In today’s world, digital sensors and Internet of Things (IoT) technologies assist scientists and researchers with understanding the effects of global warming, climate change, and other environmental issues. At the same time, sustainable communities such as ecovillages and co-housing communities try to limit greenhouse gas emissions into the atmosphere by reducing transportation needs, working from home, using renewable energy sources such as wind and solar energy in lieu of fossil fuels, and feeding from locally grown fruits and vegetables. This study was conducted in order to understand the intersection between sustainable communities and IoT technologies. A review of the literature revealed that few studies have focused on sustainable communities and the application of IoT technologies to meet ecological sustainability goals. The population for this study included U.S.-based sustainable communities. The study consisted of a two phase, explanatory sequential mixed-methods study. The first phase consisted of a self-administered online questionnaire and the second phase consisted of a case study. The results from the first phase were grouped into five categories: (a) Demographic data, (b) sustainable values and goals, (c) use of IoT technologies to meet sustainability goals, (d) adoption factors, and (e) adoption barriers. Data gathered in the first phase of the study were also used to develop propositions for the second phase of the study. Phase 2 results were obtained from data collection methods and analysis consistent with case study research. The case study design had five key components: (a) Research question(s), (b) propositions, (c) its case(s), (d) the logic linking the data to the propositions, (e) the criteria for interpreting the results. Results from both phases were compared and contrasted in order to arrive at an interpreted set for results for the study.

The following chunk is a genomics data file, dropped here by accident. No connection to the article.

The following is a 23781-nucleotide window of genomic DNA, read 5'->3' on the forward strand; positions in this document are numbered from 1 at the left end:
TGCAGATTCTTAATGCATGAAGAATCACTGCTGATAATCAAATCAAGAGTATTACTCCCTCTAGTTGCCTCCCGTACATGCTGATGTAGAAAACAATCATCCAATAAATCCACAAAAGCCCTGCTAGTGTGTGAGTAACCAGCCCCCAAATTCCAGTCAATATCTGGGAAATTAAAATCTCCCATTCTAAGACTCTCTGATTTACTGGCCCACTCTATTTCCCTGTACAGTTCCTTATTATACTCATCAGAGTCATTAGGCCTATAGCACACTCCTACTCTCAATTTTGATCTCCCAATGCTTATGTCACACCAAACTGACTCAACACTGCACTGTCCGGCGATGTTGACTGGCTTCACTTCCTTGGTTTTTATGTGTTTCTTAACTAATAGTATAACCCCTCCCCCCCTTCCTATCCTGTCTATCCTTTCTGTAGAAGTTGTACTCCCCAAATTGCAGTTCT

The results from the study indicated that sustainable community members utilized IoT technologies to measure sustainability goals with limitations. Among four categories of IoT technologies (energy, water, agriculture, and livestock), energy monitoring was the most prevalent. Results from the study also indicated that adoption factors varied among sustainable community members. Respondents were most concerned that IoT technologies were compatible with their personal values and beliefs, but differed in their responses on the remaining values (complexity, relative advantage, trialability, and observability). Among barriers to adoption, cost was consistently reported as the most significant factor.
|Advisor:||Draus, Peter J.|
|Commitee:||Pinchot, Jamie L., Cellante, Donna L.|
|School:||Robert Morris University|
|Department:||Information Systems and Communications|
|School Location:||United States -- Pennsylvania|
|Source:||DAI-A 82/5(E), Dissertation Abstracts International|
|Subjects:||Climate Change, Information Technology, Sustainability, Web Studies, Artificial intelligence, Remote sensing, Alternative Energy, Environmental management, Atmospheric sciences|
|Keywords:||Ecovillages, Internet of Things, IoT, Digital sensors, Global warming , Greenhouse gas emission, Renewable energy|
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